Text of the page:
Life insurance is a great way to cover any lingering health or burial costs or to make up for the loss of income. Be careful; not all policies are created equally. There are different types of life insurance and you should shop around to find one that best fits your needs.

Term life insurance

Term life insurance is sometimes referred to as “temporary” life insurance. It is typically the most affordable and simplest life insurance because premiums are usually lower.

It offers protection for a specific number of years. Most policies are usually for 30 years. The annual premium remains the same throughout the life of the policy.

Whole life insurance

Whole life insurance is permanent for the entire life of the insured. Your premium payments are divided among the insurance, administrative fees, death benefits and the investment or dividends that your policy incurs.

Withdrawals that you make toward your policy are tax-free up to the amount of premiums you paid, minus the dividends paid out and previous withdrawals. You can use the dividends and cash buildup to pay the premiums of the policy.

These policies have a higher premium payment because they are permanent and provide not just death benefits but cash.

Universal life insurance

Universal life insurance is also known as flexible life insurance. Like a whole life insurance policy, it’s permanent and provides cash value.

The premiums, level of protection, and the cash value can be adjusted as needed. The amount of cash values can be guaranteed to earn a specific minimum. The cash value also is tax-deferred just like the whole life insurance.

Life insurance is a great way to have peace of mind that your loved ones will be protected when you pass. It should be reviewed annually and you should take the time to understand the coverage.

Michael Camacho is president and chief executive officer of Personal Finance Center. He has more than 24 years of experience in retail banking and at financial institutions in Guam and Hawaii. If there is a topic you’d like Michael to cover, please email him at moneymattersguam@yahoo.com and read past columns at the Money Matters blog at www.moneymattersguam.wordpress.com.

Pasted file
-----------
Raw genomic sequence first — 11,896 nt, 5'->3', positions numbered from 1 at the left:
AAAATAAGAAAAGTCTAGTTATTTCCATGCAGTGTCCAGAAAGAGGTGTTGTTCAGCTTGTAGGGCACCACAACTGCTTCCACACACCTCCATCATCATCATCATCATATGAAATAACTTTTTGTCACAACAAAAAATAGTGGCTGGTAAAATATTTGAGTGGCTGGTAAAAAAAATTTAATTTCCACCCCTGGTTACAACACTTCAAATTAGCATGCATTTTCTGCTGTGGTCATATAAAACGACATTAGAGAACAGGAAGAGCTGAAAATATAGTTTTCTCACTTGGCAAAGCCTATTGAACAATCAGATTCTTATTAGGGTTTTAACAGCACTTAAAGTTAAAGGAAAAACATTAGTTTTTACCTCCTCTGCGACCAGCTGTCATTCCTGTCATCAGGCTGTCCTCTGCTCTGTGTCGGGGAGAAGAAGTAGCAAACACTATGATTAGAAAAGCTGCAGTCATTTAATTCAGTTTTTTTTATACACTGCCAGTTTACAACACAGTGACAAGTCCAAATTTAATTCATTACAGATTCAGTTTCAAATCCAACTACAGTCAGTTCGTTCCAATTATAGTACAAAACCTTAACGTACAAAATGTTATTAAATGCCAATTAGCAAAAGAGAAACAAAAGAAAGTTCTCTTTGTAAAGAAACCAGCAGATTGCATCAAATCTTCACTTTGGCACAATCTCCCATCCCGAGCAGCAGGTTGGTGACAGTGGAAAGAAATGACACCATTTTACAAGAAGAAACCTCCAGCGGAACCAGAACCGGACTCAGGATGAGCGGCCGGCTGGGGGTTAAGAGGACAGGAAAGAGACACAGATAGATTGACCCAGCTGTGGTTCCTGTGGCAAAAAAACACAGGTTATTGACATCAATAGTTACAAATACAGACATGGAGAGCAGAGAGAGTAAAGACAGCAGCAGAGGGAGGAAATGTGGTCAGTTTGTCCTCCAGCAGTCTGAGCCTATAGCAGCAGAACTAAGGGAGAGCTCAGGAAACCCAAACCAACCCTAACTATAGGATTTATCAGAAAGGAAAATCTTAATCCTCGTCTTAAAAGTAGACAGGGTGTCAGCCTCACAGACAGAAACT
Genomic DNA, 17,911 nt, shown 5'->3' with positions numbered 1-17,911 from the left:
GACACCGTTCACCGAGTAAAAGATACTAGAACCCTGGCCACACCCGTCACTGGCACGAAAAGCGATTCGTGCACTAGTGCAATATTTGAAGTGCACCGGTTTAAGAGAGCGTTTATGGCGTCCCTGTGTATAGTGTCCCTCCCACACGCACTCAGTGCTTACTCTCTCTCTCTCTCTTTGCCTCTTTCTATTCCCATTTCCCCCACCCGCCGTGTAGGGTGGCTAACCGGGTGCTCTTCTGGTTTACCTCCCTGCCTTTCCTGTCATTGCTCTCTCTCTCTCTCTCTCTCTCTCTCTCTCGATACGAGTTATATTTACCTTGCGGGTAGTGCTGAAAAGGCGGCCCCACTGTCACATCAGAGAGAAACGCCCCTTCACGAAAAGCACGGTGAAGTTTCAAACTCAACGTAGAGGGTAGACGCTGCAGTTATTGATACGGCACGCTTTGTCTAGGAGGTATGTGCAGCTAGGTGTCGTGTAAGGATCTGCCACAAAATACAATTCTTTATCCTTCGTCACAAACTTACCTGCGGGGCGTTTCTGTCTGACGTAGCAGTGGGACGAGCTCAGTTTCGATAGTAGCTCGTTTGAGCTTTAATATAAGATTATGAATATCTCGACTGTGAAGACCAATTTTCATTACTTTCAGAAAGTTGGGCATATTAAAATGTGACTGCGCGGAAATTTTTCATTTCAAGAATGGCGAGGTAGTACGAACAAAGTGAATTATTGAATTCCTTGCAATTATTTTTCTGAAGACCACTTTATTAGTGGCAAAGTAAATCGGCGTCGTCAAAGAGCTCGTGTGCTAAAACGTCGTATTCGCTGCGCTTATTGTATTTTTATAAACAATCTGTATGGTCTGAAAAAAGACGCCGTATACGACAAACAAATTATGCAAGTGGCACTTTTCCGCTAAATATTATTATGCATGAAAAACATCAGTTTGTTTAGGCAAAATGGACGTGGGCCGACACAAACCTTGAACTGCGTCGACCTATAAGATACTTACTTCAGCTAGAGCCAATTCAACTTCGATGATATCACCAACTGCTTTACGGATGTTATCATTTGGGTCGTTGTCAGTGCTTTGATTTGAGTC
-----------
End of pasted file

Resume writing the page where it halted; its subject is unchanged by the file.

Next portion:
Tips to help make your retirement less stressful

This was originally published on Monday, April 16, 2018, in the Pacific Daily News.  Click here to subscribe to the PDN. 

When you retire, you may find it difficult to survive on a fixed or limited income. Many people feel they don’t have enough money saved to live comfortably during their golden years.

How much you will need to retire comfortably differs for everyone. There are several strategies you can practice to increase your future income.

Debt. One of the largest expenditures is debt. Paying down debt, whether it’s a mortgage, credit card bills or other money you have borrowed is important. Debt can weigh you down and it certainly eats into your limited income. Retiring with a large amount of debt will restrict you from enjoying life and making other necessary payments.

If you can pay off as much debt as you can before retiring, you can use that money for things you want to do.

Diversify. Many people think Social Security and their 401(k) will be enough for retirement. It is for some, but a little extra income won’t hurt, especially for those who are closer to retirement and are playing catch up.

Add to your portfolio with dividend-paying stocks. Dividends may not be guaranteed, but if you diversify your investments you may have a better chance of additional income.

Postpone retirement. You may want to continue working into retirement age to help generate extra cash. Even a part-time job will bring in some money. Something as simple as a cashier at the local grocery store or an administrative assistant can bring in additional cash.